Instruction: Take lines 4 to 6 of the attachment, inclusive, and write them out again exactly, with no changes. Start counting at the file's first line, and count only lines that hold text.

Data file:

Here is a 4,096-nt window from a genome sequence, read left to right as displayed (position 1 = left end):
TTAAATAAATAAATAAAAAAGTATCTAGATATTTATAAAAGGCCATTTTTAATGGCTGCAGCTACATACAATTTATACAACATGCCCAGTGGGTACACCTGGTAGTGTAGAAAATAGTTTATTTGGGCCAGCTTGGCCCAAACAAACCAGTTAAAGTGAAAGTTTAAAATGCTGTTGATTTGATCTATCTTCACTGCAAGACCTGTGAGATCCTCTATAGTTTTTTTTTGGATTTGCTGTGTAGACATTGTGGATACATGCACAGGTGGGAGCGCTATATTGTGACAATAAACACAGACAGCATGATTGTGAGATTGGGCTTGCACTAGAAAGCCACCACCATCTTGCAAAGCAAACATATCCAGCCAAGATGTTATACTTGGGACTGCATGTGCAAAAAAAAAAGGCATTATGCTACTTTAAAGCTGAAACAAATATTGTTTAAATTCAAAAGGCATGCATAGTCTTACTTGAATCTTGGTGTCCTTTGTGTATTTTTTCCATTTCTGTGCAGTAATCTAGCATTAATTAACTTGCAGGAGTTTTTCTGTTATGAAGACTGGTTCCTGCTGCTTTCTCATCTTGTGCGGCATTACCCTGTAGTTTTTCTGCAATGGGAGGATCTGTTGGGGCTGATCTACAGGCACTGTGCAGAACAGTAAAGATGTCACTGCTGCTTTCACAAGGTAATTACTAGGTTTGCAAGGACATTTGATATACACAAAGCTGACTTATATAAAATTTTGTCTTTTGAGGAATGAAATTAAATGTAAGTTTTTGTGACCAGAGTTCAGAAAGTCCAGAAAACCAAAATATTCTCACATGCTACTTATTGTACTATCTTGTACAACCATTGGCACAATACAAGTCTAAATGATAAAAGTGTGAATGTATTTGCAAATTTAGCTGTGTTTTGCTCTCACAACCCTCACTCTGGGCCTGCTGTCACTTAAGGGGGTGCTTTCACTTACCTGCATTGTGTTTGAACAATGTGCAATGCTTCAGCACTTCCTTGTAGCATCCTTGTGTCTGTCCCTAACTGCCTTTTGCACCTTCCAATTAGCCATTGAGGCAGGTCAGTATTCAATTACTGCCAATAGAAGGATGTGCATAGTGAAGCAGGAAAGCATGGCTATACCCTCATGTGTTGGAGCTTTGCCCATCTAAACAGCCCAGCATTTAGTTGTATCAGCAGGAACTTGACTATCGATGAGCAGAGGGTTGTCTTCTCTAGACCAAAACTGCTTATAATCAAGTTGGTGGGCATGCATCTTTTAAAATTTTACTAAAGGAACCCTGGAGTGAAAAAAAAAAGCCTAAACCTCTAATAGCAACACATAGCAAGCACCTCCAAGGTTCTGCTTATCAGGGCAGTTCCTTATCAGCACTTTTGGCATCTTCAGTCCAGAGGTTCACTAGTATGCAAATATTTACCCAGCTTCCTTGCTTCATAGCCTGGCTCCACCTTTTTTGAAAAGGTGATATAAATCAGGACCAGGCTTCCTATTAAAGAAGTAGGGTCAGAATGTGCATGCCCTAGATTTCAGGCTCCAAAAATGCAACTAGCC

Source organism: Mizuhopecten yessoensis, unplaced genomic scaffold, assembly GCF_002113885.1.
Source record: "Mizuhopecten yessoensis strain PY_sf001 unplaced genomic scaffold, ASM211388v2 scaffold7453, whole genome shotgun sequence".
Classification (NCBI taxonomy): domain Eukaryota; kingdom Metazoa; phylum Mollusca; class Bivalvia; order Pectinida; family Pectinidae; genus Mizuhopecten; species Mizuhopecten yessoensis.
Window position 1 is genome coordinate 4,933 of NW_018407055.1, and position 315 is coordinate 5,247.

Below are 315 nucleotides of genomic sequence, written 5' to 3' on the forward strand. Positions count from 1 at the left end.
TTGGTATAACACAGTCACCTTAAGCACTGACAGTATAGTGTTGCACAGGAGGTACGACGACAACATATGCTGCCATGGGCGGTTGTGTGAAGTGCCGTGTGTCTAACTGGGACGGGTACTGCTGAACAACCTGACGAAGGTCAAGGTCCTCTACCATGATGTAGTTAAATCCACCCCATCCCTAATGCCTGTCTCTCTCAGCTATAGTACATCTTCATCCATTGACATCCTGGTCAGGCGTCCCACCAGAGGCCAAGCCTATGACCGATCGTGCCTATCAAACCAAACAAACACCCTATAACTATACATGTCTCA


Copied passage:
Source record: "Mizuhopecten yessoensis strain PY_sf001 unplaced genomic scaffold, ASM211388v2 scaffold7453, whole genome shotgun sequence".
Classification (NCBI taxonomy): domain Eukaryota; kingdom Metazoa; phylum Mollusca; class Bivalvia; order Pectinida; family Pectinidae; genus Mizuhopecten; species Mizuhopecten yessoensis.
Window position 1 is genome coordinate 4,933 of NW_018407055.1, and position 315 is coordinate 5,247.